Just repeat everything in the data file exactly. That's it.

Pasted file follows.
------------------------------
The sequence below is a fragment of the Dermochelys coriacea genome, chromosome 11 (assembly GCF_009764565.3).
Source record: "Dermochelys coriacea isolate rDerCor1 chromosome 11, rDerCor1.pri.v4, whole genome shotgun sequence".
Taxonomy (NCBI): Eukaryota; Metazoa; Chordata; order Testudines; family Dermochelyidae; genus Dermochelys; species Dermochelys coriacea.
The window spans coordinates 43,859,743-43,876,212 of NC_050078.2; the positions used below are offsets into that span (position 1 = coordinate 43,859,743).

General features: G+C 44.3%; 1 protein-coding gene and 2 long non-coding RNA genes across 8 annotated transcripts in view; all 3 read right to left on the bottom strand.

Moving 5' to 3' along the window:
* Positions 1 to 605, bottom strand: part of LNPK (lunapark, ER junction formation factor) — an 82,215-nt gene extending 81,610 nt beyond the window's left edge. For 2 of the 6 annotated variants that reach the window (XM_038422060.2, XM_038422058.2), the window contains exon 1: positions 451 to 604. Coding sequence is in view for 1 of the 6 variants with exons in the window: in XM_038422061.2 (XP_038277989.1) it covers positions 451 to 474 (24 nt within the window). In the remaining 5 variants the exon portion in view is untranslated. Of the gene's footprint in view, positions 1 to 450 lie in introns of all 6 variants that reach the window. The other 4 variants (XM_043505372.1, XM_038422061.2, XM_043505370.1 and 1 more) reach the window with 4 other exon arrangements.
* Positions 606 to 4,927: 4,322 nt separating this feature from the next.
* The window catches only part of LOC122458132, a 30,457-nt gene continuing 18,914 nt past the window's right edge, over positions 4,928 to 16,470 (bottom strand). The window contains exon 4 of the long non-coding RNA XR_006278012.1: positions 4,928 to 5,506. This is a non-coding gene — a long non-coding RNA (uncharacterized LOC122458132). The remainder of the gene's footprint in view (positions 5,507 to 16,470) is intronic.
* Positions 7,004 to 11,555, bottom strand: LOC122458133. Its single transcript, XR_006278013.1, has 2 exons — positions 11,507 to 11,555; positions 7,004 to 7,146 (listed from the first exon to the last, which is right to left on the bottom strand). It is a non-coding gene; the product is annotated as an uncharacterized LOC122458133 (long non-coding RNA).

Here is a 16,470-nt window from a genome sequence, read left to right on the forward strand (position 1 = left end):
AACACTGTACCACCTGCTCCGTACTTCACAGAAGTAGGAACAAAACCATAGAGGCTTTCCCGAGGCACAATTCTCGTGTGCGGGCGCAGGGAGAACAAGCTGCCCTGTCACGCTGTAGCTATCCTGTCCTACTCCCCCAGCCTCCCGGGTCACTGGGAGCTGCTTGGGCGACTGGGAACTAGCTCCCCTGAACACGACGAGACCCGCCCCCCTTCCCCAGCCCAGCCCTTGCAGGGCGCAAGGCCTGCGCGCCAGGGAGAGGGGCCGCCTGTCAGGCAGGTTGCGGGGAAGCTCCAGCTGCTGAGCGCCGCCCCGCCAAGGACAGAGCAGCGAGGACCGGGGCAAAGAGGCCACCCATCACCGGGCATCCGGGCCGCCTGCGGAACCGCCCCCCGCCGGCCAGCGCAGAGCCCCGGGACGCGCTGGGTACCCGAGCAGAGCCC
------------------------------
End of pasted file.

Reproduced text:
The sequence below is a fragment of the Dermochelys coriacea genome, chromosome 11 (assembly GCF_009764565.3).
Source record: "Dermochelys coriacea isolate rDerCor1 chromosome 11, rDerCor1.pri.v4, whole genome shotgun sequence".
Taxonomy (NCBI): Eukaryota; Metazoa; Chordata; order Testudines; family Dermochelyidae; genus Dermochelys; species Dermochelys coriacea.
The window spans coordinates 43,859,743-43,876,212 of NC_050078.2; the positions used below are offsets into that span (position 1 = coordinate 43,859,743).

General features: G+C 44.3%; 1 protein-coding gene and 2 long non-coding RNA genes across 8 annotated transcripts in view; all 3 read right to left on the bottom strand.

Moving 5' to 3' along the window:
* Positions 1 to 605, bottom strand: part of LNPK (lunapark, ER junction formation factor) — an 82,215-nt gene extending 81,610 nt beyond the window's left edge. For 2 of the 6 annotated variants that reach the window (XM_038422060.2, XM_038422058.2), the window contains exon 1: positions 451 to 604. Coding sequence is in view for 1 of the 6 variants with exons in the window: in XM_038422061.2 (XP_038277989.1) it covers positions 451 to 474 (24 nt within the window). In the remaining 5 variants the exon portion in view is untranslated. Of the gene's footprint in view, positions 1 to 450 lie in introns of all 6 variants that reach the window. The other 4 variants (XM_043505372.1, XM_038422061.2, XM_043505370.1 and 1 more) reach the window with 4 other exon arrangements.
* Positions 606 to 4,927: 4,322 nt separating this feature from the next.
* The window catches only part of LOC122458132, a 30,457-nt gene continuing 18,914 nt past the window's right edge, over positions 4,928 to 16,470 (bottom strand). The window contains exon 4 of the long non-coding RNA XR_006278012.1: positions 4,928 to 5,506. This is a non-coding gene — a long non-coding RNA (uncharacterized LOC122458132). The remainder of the gene's footprint in view (positions 5,507 to 16,470) is intronic.
* Positions 7,004 to 11,555, bottom strand: LOC122458133. Its single transcript, XR_006278013.1, has 2 exons — positions 11,507 to 11,555; positions 7,004 to 7,146 (listed from the first exon to the last, which is right to left on the bottom strand). It is a non-coding gene; the product is annotated as an uncharacterized LOC122458133 (long non-coding RNA).

Here is a 16,470-nt window from a genome sequence, read left to right on the forward strand (position 1 = left end):
AACACTGTACCACCTGCTCCGTACTTCACAGAAGTAGGAACAAAACCATAGAGGCTTTCCCGAGGCACAATTCTCGTGTGCGGGCGCAGGGAGAACAAGCTGCCCTGTCACGCTGTAGCTATCCTGTCCTACTCCCCCAGCCTCCCGGGTCACTGGGAGCTGCTTGGGCGACTGGGAACTAGCTCCCCTGAACACGACGAGACCCGCCCCCCTTCCCCAGCCCAGCCCTTGCAGGGCGCAAGGCCTGCGCGCCAGGGAGAGGGGCCGCCTGTCAGGCAGGTTGCGGGGAAGCTCCAGCTGCTGAGCGCCGCCCCGCCAAGGACAGAGCAGCGAGGACCGGGGCAAAGAGGCCACCCATCACCGGGCATCCGGGCCGCCTGCGGAACCGCCCCCCGCCGGCCAGCGCAGAGCCCCGGGACGCGCTGGGTACCCGAGCAGAGCCC